Saito’s BCI forced Cooper to face what he avoided by bringing his fears in life into the realm he used to escape them. That encountering both of his greatest fears in quick succession killed him just punctuates what he knew and avoided, that real life was too much for him and without the experience necessary to deal with those things he forfeited his life.
Media consumption is now at its highest point in history. There was a time that seeing movies and reading novels were seen as leisure activities, now we watch TV while we work, play games on our way to work, and binge entire seasons of shows on Netflix over the weekend. The availability to avoid anything through escapism will only be more accessible as we progress technology and entertainment, but in the meantime, there is no shortage of recommendations for things we need to watch, read and play from friends and sites that see no point in halting our media consumption. So is it any wonder that the generation raised with open access to unlimited media and the technological aptitude to access it on any platform of their choosing would feel so attached to it and grow less impressed with the physical world?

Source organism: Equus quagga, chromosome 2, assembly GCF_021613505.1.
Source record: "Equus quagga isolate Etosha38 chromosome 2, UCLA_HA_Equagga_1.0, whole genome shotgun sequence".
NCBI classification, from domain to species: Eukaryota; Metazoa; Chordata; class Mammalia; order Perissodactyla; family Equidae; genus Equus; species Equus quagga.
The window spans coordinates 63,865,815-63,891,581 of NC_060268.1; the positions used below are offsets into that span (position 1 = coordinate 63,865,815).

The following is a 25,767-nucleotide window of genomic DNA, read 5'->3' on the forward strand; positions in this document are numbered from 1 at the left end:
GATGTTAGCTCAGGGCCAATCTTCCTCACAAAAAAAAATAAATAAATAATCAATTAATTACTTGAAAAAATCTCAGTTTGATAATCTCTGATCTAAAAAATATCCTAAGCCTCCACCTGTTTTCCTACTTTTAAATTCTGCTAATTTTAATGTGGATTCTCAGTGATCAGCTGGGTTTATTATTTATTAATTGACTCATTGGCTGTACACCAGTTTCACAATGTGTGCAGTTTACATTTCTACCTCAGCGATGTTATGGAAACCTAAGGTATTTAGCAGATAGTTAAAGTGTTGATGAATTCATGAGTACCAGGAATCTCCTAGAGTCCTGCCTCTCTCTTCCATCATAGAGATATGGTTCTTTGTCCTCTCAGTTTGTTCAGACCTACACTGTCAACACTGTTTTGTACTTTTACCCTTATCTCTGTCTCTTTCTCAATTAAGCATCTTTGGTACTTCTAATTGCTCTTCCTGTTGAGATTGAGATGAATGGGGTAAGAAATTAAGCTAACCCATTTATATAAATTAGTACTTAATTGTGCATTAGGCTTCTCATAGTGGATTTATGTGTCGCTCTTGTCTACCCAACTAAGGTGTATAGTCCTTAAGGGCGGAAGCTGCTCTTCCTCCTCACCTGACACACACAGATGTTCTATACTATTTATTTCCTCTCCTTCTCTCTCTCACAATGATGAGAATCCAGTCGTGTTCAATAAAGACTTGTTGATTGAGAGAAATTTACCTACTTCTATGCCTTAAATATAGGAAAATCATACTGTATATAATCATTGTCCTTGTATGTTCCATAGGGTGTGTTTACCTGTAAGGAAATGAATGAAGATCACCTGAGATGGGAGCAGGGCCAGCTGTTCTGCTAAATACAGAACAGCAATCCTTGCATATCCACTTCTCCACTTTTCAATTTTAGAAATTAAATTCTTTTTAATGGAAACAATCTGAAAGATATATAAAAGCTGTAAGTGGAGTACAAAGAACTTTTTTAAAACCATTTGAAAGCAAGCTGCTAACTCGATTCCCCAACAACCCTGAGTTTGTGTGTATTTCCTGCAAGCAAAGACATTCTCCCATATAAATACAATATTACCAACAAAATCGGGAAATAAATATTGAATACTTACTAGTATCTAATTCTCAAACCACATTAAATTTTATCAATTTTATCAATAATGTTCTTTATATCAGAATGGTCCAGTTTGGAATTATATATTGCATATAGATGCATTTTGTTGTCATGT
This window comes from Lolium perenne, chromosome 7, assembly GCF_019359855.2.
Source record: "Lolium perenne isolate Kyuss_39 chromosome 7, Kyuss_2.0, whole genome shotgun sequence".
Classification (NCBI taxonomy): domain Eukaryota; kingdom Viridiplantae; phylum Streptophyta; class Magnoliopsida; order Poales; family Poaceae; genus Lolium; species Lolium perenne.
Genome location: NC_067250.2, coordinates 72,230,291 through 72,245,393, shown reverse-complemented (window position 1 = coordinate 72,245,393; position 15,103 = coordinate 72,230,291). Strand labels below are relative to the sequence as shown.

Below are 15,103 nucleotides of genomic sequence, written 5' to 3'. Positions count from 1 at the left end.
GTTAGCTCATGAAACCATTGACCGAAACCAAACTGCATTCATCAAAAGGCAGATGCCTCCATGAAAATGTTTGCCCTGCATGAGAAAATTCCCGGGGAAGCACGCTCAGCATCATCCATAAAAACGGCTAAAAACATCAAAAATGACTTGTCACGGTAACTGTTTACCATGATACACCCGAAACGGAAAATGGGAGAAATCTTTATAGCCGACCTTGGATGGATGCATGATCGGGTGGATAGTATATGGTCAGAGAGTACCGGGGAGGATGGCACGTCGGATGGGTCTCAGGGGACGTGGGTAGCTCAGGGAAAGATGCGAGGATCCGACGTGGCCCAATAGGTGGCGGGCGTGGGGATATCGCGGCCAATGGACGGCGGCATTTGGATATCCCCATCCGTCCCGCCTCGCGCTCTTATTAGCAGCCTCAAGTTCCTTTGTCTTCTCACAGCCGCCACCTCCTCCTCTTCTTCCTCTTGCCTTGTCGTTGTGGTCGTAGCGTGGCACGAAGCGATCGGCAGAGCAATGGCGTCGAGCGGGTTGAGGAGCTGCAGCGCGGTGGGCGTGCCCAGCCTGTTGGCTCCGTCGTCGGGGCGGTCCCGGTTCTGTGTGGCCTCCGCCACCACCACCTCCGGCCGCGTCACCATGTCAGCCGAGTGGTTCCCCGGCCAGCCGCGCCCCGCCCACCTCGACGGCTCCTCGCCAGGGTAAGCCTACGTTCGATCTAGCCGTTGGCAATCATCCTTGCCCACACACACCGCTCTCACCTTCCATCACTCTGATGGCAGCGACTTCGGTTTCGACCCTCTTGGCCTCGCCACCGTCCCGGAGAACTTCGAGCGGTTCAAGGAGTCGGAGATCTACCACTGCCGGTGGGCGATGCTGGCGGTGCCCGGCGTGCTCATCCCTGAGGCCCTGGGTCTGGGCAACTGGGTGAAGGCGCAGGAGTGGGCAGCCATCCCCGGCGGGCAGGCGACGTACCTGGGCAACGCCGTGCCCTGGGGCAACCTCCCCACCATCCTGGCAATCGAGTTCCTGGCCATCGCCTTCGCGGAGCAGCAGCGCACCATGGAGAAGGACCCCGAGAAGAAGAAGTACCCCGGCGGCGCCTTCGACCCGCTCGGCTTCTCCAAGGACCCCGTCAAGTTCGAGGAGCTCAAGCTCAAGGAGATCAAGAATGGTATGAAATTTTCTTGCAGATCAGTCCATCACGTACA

Not all millennials prefer escapism to the reality, and that’s important to highlight. For example, a high-profile one, journalist Glenn Greenwald has pointed out that Edward Snowden’s time as a gamer informed his moral compass and pushed him to blow the whistle on the NSA’s practices. Rather than retreat into games and ignore the things going on in the government that people needed to know. In the case of Kojima, a love of movies made for a better understanding of how to tell stories in games. Instead of escaping, he returned with something that he could apply to his mounting life experience.
While it’s unrealistic to expect anyone to abstain from video games (I’m not gonna do it) it’s important, I think, to be a little discerning in determining what’s escapism and what’s relaxation, and how not to let the former substitute our actual lives. The media we consume, regardless of how much, can be used to better refine our understanding of the world around us and provide us with tools for interaction rather than give us a reason to runaway from our lives.